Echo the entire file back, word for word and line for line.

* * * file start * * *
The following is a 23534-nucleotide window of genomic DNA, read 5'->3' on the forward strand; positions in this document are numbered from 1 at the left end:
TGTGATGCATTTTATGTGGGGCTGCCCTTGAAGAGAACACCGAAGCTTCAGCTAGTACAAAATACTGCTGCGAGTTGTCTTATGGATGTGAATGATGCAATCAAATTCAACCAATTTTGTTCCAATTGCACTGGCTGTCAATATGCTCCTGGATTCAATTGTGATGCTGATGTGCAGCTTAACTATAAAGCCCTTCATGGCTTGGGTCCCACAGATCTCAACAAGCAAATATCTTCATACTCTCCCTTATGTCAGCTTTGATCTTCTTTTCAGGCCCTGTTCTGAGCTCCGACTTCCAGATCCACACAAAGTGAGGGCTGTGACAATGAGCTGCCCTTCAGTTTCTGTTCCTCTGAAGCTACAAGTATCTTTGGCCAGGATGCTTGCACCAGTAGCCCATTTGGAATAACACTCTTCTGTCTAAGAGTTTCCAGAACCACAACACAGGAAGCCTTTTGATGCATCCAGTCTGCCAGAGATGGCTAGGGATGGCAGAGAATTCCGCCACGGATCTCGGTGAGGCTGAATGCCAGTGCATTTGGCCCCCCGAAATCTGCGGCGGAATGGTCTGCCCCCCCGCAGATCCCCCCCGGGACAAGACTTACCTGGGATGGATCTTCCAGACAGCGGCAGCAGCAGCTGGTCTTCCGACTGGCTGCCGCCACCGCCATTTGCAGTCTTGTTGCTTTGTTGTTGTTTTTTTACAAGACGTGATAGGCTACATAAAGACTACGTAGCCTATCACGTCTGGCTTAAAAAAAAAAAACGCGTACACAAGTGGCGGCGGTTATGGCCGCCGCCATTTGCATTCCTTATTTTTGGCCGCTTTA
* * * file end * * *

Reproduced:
The following is a 23534-nucleotide window of genomic DNA, read 5'->3' on the forward strand; positions in this document are numbered from 1 at the left end:
TGTGATGCATTTTATGTGGGGCTGCCCTTGAAGAGAACACCGAAGCTTCAGCTAGTACAAAATACTGCTGCGAGTTGTCTTATGGATGTGAATGATGCAATCAAATTCAACCAATTTTGTTCCAATTGCACTGGCTGTCAATATGCTCCTGGATTCAATTGTGATGCTGATGTGCAGCTTAACTATAAAGCCCTTCATGGCTTGGGTCCCACAGATCTCAACAAGCAAATATCTTCATACTCTCCCTTATGTCAGCTTTGATCTTCTTTTCAGGCCCTGTTCTGAGCTCCGACTTCCAGATCCACACAAAGTGAGGGCTGTGACAATGAGCTGCCCTTCAGTTTCTGTTCCTCTGAAGCTACAAGTATCTTTGGCCAGGATGCTTGCACCAGTAGCCCATTTGGAATAACACTCTTCTGTCTAAGAGTTTCCAGAACCACAACACAGGAAGCCTTTTGATGCATCCAGTCTGCCAGAGATGGCTAGGGATGGCAGAGAATTCCGCCACGGATCTCGGTGAGGCTGAATGCCAGTGCATTTGGCCCCCCGAAATCTGCGGCGGAATGGTCTGCCCCCCCGCAGATCCCCCCCGGGACAAGACTTACCTGGGATGGATCTTCCAGACAGCGGCAGCAGCAGCTGGTCTTCCGACTGGCTGCCGCCACCGCCATTTGCAGTCTTGTTGCTTTGTTGTTGTTTTTTTACAAGACGTGATAGGCTACATAAAGACTACGTAGCCTATCACGTCTGGCTTAAAAAAAAAAAACGCGTACACAAGTGGCGGCGGTTATGGCCGCCGCCATTTGCATTCCTTATTTTTGGCCGCTTTA